As a solution to this problem, continuous speech synthesis in various utterance styles has been proposed. A specific approach is as follows. Speeches are recorded and converted to data-processable form to prepare a database, and speech units in the database that are considered to express desired features (such as anger, joy, and sadness) are labeled correspondingly. At the time of speech synthesis, a speech having a label corresponding to the desired paralinguistic information is utilized.

However, the preparation of a database with sufficient coverage of speaking-styles necessarily implies processing of huge amounts of recorded speech. Therefore, automatic feature extraction and labeling without operator supervision must be ensured.

Examples of the paralinguistic information are as follows. One of the speaking styles is the discrimination between pressed sound and breathy sound. The pressed sound is produced rather strongly, because the glottis is tight. The breathy sound is not perceived as strong, because the voice has a near-sine curve. Accordingly, discrimination between pressed sound and breathy sound is a significant speaking style, and if represented in a numerical value, the degree thereof may possibly be utilized as paralinguistic information.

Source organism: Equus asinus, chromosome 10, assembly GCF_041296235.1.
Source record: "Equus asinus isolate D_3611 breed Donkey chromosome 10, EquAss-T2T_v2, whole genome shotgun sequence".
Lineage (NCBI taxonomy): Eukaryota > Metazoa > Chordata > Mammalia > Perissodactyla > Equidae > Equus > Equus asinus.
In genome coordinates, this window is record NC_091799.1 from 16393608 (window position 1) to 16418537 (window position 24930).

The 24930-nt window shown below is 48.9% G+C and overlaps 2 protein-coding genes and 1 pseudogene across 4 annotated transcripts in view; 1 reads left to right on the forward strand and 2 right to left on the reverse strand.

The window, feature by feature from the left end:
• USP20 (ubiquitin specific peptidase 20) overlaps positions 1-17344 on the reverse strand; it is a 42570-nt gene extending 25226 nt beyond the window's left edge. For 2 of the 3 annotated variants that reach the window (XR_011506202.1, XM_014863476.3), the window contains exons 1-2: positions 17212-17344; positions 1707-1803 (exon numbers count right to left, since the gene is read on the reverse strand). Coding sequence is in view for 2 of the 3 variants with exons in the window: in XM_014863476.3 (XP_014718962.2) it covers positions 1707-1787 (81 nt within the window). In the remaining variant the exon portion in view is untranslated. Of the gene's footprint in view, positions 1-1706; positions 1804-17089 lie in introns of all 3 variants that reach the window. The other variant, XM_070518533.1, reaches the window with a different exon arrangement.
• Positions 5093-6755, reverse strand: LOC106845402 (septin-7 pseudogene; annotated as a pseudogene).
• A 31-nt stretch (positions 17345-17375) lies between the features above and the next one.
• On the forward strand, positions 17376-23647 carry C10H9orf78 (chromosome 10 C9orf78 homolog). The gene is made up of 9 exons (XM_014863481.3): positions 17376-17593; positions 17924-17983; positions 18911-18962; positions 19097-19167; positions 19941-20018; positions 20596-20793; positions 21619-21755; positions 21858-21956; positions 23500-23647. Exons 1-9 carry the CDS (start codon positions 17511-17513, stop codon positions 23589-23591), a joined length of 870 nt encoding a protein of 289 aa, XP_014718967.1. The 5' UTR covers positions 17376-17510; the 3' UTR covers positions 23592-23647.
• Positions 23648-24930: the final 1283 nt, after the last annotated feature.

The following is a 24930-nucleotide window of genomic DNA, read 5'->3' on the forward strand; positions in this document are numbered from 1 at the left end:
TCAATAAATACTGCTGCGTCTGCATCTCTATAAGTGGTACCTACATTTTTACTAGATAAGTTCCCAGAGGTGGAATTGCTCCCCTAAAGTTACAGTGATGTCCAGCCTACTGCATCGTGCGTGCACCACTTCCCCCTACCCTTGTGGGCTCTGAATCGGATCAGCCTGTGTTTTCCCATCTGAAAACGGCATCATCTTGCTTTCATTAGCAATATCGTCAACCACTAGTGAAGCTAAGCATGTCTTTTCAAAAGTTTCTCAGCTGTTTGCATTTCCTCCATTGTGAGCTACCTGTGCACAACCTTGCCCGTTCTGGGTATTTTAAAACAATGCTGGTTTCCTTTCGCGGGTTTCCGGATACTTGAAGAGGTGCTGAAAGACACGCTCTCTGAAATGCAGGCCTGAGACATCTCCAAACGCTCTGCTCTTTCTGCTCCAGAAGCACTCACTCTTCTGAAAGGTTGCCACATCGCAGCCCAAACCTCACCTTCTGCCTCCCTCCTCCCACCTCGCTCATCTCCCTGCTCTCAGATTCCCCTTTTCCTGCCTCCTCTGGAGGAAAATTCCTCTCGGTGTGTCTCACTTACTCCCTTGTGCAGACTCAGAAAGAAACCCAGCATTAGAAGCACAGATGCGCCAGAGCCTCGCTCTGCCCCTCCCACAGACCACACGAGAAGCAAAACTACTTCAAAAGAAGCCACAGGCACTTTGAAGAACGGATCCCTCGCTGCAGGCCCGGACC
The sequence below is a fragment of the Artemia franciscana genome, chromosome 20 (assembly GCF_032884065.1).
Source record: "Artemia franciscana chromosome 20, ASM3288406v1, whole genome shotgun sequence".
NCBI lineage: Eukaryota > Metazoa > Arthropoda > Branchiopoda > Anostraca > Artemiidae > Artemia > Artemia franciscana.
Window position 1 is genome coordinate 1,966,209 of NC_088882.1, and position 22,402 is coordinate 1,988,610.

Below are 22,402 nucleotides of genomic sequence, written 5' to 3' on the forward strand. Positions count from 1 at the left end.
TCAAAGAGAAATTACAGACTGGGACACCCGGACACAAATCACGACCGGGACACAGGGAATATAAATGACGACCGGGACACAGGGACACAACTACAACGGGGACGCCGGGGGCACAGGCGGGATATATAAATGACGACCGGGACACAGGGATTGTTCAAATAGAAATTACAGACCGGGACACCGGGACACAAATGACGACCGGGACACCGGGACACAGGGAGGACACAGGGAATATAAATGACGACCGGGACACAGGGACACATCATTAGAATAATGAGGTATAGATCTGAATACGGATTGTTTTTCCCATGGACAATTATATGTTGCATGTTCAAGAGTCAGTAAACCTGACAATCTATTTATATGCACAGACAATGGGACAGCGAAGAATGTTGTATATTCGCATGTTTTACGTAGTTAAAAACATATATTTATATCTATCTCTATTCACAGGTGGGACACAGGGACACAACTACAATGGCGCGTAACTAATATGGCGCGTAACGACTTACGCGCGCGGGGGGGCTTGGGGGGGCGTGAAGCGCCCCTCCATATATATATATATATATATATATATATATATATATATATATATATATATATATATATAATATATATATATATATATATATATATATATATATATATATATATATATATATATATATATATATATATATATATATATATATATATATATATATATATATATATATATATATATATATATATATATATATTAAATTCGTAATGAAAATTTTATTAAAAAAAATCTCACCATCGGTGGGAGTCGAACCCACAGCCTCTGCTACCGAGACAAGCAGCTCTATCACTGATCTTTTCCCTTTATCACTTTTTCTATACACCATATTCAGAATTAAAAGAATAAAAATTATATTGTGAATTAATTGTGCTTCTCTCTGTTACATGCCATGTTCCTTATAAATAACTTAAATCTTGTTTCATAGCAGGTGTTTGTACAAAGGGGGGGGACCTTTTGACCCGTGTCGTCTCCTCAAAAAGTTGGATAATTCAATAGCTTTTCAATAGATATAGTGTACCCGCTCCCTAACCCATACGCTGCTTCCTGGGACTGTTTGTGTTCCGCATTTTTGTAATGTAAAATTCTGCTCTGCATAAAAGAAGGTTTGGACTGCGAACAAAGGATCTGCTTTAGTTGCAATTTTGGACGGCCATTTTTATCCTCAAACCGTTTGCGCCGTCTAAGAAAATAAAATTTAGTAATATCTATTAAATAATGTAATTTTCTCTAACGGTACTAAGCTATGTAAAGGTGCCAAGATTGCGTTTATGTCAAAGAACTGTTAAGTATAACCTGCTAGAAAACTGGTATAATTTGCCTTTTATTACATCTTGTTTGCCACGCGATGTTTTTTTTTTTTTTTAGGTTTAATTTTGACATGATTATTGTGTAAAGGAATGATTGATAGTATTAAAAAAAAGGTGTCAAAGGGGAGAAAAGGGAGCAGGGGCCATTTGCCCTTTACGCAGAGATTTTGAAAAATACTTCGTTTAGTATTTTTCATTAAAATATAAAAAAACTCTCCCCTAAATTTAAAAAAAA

A great deal of research has been reported on the acoustic cues, which differentiate breathiness from pressed voice-quality. See, for example, ‘The science of the singing voice,’ Sundberg, J., Northern Illinois University Press, Delcalb, Ill., (1987)(hereafter ‘Soundberg’). The majority of such studies, however, have been limited to speech (or singing) data recorded during sustained phonation of steady-state vowels. It indeed remains a challenge to quantify with high reliability the degree of pressedness or breathiness, from acoustic measurements in large amounts of recorded speech data, and if realized, this would be very helpful.